Many employees spend more time working from their smartphones or tablets instead of their desktops. It’s not surprising that enterprise mobility is one of the hottest trends in the enterprise software ecosystem. As organisations move from legacy-first to a mobile-first strategy, enablement of enterprise mobile capabilities has become a huge priority of most CIOs.
Mobilising a line of business applications or mashing up a number of internal or external services/APIs to provide a new enterprise mobile app will be of high interest for CIO’s in 2015 and well into 2016. These CIOs will have two options in executing their mobile-first strategy: building their own mobile infrastructure made up of ‘as-a-service’ tools from a variety of vendors, or introducing an emerging enterprise mobile platform.
The current enterprise mobility market is already characterised by a number of standalone products. Building a mobile infrastructure can be time-consuming and costly, especially with multiple mobile apps. Using a range of ‘as-a-service’ tools might work, but requires managing multiple vendors and different security models. The ideal solution would be to implement an Enterprise Mobile Platform, which can provide a mobile infrastructure to quickly mobilise enterprise line-of-business applications, as well as a number of other mobile services such as mobile analytics, all within a single platform.
It is this growth in demand from enterprises desiring simplicity with a single vendor on a single platform that will drive consolidation in the enterprise mobile markets. In what different ways can we expect market consolidation to occur?
Enterprise Mobile Suites
The current enterprise mobility market is fragmented with a number of diverse offerings to support the mobile application development lifecycle. As the enterprise mobility space matures, we will see consolidation of today’s standalone products into bigger enterprise mobile suites.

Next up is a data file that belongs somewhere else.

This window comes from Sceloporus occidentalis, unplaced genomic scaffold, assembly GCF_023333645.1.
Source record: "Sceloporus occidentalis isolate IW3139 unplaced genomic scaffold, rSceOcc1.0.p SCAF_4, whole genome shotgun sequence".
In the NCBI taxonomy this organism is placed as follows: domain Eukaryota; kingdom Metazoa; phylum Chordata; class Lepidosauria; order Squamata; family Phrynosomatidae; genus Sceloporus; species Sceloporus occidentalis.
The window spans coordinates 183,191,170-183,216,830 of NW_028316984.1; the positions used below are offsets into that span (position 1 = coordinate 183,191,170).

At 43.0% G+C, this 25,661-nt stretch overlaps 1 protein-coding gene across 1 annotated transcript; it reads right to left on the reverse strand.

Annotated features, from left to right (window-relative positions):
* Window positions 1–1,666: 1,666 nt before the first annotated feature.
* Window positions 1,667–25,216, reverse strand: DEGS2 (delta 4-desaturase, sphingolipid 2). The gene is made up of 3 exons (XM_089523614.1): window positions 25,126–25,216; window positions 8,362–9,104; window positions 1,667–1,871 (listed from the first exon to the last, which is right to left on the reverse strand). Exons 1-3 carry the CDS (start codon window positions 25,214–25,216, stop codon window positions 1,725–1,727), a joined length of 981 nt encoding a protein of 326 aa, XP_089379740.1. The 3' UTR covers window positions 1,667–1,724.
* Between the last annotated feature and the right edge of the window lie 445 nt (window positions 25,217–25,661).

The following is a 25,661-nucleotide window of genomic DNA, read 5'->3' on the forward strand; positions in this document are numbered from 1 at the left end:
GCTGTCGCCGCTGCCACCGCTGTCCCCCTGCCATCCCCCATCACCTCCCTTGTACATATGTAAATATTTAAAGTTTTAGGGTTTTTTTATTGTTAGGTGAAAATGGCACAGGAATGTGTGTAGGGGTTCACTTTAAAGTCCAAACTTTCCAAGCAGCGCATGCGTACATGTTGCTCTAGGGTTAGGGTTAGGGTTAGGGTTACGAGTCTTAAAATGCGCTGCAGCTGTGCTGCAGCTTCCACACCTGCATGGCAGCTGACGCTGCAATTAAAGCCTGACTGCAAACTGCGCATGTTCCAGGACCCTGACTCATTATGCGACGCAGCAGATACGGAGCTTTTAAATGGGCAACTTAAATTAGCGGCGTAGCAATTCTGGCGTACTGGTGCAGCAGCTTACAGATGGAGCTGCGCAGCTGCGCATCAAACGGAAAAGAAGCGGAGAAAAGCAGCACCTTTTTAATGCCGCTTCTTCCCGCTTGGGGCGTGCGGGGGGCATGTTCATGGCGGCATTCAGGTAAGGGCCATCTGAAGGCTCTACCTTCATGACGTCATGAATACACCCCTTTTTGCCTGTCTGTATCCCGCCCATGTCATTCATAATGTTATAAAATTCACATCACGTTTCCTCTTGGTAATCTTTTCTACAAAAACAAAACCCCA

The biggest drivers for consolidation in the enterprise mobility space is the commoditisation of mobile device management and the increasing need for enterprises to adopt end-to-end mobile solutions.
Any robust mobile application infrastructure requires several different products in order to enable foundational capabilities including testing, app performance monitoring, integration, distribution, etc. IT departments are often faced with the challenge of managing and supporting a diverse set of mobile products that don’t necessarily communicate together well. These fragmented, diverse applications also make it challenging to maintain consistent levels of security, privacy or compliance, often required in enterprise environments.
While enterprises love the innovation and capabilities provided by modern enterprise mobile solutions, they often don’t have the in-house resources available to evaluate, implement, deploy and manage dozens of mobile products required by such an infrastructure. The demand for a more complete enterprise mobile platform by these enterprises will force vendors to expand their offerings in order to stay relevant. This will drive a certain level of consolidation within the enterprise mobile ecosystem.
The Next Generation Enterprise Mobile Platform
What will happen next? We predict that market consolidation will produce the next-generation enterprise mobile platform.
Imagine the capabilities of the type of platforms that might emerge. MDM platforms will expand into new areas, such as app testing, or app performance monitoring via acquisitions, to provide a broader value to their large customer bases. We can also envision mobile middleware platforms breaking into the mobile analytics or app management spaces, while the mobile app development platforms could easily expand into app testing or distribution.
Today’s enterprise mobility space is crowded with mobile-first, mobile-only platforms. The next third-generation mobile platforms will use the same infrastructure to support emerging channels, such as the Internet of Things (IoT), which require similar capabilities. Enterprises will benefit tremendously from third-generation enterprise mobile platforms, regardless of how they emerge.